It is occasionally said that the third part of the title of the book – Living – receives too little attention in the book itself. In a certain way, this is correct. In explicit terms, I have written less about this word than its position in the title would suggest. Implicitly, however, the whole book refers to Living. Summarized in one sentence, my opinion is that those who by and large keep to the suggestions made in this book have a good chance not only of being an effective manager but also of having a life in addition to their occupation – perhaps precisely because of success in their occupation. The art of reconciling working and living in a sensible fashion is less widespread than is desirable. Instead, the misconception is all the more rife that the one must be sacrifi ced for the other, that working and living are irreconcilably contradictory, and that it is therefore necessary to decide in favor of one of the two. It is possible to learn precisely from effective people that this is not correct.

Readers familiar with the work of Peter F. Drucker will recognize the infl uence which, through his books and through a few personal encounters, Drucker has exerted on my thinking about management, and a number of people have detected a reordering and further development of Drucker’s insights in my book. Greater praise is hardly possible. After more than 30 years of working on management my opinions naturally result from many sources. However, one of the most decisive is, without doubt, Drucker and I am proud to have a profound knowledge of his work. His contribution to management – in a widely understood sense – cannot be overestimated. Wherever I have the opportunity – in seminars, lectures, and in my writings – I have pointed out to managers for years, how fruitful it is to read Drucker. How important such advice is I experience practically every day, because far too few have studied him sufficiently.

There are a number of others to mention: for example, Hans Ulrich and Stafford Beer, to mention only two to whom I owe much, and on whose work I have built. In contrast to the widespread fashion in management literature of continually reinventing the wheel, I consider it more important, whenever possible, to build on and extend what has already been achieved. I believe that knowledge can progress and that this can happen cumulatively. It is true that this is disputed in philosophy and in some of the social sciences of a particular school of thought which believes it to be better always to start at the beginning again. I do not think much of this approach. As far as possible, I have therefore adopted existing fruitful fi ndings and insights. It is precisely there that I see a contribution to the progress of management and to the establishment of standards for the managerial profession – which incidentally has absolutely nothing to do with its standardization, as one reader insinuated.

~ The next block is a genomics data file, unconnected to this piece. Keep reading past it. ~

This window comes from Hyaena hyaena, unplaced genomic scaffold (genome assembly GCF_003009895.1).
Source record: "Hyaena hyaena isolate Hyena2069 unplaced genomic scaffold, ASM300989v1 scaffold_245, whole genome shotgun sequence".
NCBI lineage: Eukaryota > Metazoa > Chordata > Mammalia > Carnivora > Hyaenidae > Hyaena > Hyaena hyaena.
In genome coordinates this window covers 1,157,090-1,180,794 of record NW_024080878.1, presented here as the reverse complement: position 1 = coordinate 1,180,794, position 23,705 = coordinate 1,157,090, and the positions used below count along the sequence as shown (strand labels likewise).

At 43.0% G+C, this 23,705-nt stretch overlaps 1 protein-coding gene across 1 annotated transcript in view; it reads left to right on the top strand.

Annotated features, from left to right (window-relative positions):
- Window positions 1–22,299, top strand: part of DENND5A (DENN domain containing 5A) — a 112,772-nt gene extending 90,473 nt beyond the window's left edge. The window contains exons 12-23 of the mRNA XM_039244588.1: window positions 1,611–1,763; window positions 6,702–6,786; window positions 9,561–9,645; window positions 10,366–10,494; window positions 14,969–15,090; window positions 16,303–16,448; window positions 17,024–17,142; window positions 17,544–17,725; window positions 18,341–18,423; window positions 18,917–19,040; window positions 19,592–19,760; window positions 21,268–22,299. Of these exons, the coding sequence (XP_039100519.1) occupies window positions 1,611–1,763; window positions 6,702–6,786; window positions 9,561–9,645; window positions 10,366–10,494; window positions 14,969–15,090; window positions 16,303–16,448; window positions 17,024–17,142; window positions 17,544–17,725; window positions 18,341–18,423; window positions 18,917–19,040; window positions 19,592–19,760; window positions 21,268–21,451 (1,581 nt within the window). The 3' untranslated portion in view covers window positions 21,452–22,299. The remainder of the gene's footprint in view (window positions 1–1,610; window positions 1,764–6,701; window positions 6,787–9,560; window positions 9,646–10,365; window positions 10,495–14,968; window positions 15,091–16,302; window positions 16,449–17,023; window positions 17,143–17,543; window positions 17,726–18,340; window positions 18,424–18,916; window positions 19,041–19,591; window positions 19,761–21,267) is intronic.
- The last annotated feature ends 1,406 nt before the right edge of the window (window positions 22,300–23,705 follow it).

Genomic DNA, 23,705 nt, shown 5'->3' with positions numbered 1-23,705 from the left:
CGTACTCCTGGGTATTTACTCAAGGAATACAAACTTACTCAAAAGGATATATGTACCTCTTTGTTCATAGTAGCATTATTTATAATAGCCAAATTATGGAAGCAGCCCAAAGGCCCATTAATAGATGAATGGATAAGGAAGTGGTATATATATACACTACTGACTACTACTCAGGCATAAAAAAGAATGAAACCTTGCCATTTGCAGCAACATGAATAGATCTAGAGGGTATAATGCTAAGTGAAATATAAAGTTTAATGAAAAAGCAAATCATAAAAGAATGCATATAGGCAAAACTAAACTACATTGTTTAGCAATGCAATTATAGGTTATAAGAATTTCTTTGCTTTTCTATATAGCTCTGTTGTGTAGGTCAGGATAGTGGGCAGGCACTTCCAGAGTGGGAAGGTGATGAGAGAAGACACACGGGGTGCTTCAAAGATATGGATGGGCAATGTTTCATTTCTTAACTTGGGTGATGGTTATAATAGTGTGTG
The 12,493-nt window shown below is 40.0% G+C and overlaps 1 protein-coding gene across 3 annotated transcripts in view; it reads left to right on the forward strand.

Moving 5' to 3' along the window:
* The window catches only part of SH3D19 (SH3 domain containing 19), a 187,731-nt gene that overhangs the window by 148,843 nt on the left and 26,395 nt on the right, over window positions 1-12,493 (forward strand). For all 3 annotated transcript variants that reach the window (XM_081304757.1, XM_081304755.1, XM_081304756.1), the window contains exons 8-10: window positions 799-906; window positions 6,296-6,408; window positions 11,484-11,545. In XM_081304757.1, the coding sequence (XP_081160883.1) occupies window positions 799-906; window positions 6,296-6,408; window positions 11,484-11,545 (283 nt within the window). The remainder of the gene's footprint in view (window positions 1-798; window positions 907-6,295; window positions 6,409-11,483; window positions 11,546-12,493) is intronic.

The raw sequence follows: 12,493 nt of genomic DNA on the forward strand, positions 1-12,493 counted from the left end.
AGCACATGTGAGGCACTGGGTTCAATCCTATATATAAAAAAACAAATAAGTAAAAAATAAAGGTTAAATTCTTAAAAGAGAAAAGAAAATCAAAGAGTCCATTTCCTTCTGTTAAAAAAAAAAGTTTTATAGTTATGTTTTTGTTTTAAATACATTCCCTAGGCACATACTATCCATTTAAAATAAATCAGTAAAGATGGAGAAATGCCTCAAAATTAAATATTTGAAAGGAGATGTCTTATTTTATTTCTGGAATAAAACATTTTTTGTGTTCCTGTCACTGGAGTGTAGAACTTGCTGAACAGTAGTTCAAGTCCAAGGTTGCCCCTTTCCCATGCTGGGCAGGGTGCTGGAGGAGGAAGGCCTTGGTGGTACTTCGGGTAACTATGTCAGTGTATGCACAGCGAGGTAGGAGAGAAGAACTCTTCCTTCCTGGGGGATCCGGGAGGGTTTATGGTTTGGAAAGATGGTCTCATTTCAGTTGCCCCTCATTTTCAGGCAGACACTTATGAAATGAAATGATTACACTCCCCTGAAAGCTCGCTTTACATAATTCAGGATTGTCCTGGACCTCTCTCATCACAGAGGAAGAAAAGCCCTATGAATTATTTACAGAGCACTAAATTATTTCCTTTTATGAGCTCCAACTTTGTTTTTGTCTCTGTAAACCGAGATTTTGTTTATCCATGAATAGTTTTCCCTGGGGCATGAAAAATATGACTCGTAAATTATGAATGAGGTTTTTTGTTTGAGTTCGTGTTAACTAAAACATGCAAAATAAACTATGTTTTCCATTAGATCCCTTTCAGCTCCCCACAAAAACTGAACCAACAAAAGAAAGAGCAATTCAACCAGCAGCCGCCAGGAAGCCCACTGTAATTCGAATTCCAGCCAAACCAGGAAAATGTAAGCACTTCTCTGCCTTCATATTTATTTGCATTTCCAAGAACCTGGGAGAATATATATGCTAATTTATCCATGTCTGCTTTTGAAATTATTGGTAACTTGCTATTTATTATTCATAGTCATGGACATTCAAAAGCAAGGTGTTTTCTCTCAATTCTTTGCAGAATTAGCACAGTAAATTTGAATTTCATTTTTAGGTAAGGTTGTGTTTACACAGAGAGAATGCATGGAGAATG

Fredmund Malik
St. Gallen, New Year’s Day 2003

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Leseprobe

Preliminary Remarks (p. 153-154)

Principles are the first element of effective management. The second are the tasks carried out by managers. They are the subject of the following section. What we are discussing here is not managers’ activities as such. Hence, I am pursuing a totally different objective from the Canadian management writer, Henry Mintzberg , who attracted attention several years ago with his assertion that managers’ actual activities have little or nothing at all to do with what they are said to be in certain management literature, such as that by Peter Drucker . On one hand, he is right, on the other hand, this completely misses the main issue.

This section of the book will not deal with what managers actually do for the entire day, but what they should or must do if they wish to be effective as managers. The daily routine of managers includes, and in this I am in agreement with Mintzberg, much that has little to do with management or its effectiveness . Among other things, this routine includes commitments related to carrying out, or sometimes even supposedly carrying out, job-related tasks such as dealing with correspondence, negotiations, business meals, covering for others, reading the newspapers, etc. A distinction must be made between job-related and management tasks.

In the following fi ve chapters, I will cover those tasks that I believe essentially determine the effectiveness of management, and they do so in such a crucial way that they must occupy center stage in our discussion of effectiveness: managing objectives, organizing, decision-making, supervising people, and developing people. Without adopting a craftsmanlike, professional approach to carrying out these key tasks it will not be possible to achieve results in any organization. What I have said with relation to principles is also applicable to these tasks and the tools that will be discussed later. The what of management is the same everywhere, the how can and must occasionally be very different.

If this is overlooked, there will be confusion about the content and also its inherent logic. Due to their very nature, carrying out management tasks requires not only a knowledge of management , but also factual and special knowledge . While management tasks are the same everywhere, the factual knowledge required to carry them out is very different. What factual knowledge depends on a number of factors, for example: the purpose and activity of an organization, the industry, the geographical area in which a person is working, the size of an institution, and, last but not least, the manager’s level in the organization. All this should be obvious, but it is frequently overlooked in treatises on management, and in the general understanding of management. For the sake of clarity here are a few examples. The fi rst of the management tasks to be discussed is "managing objectives".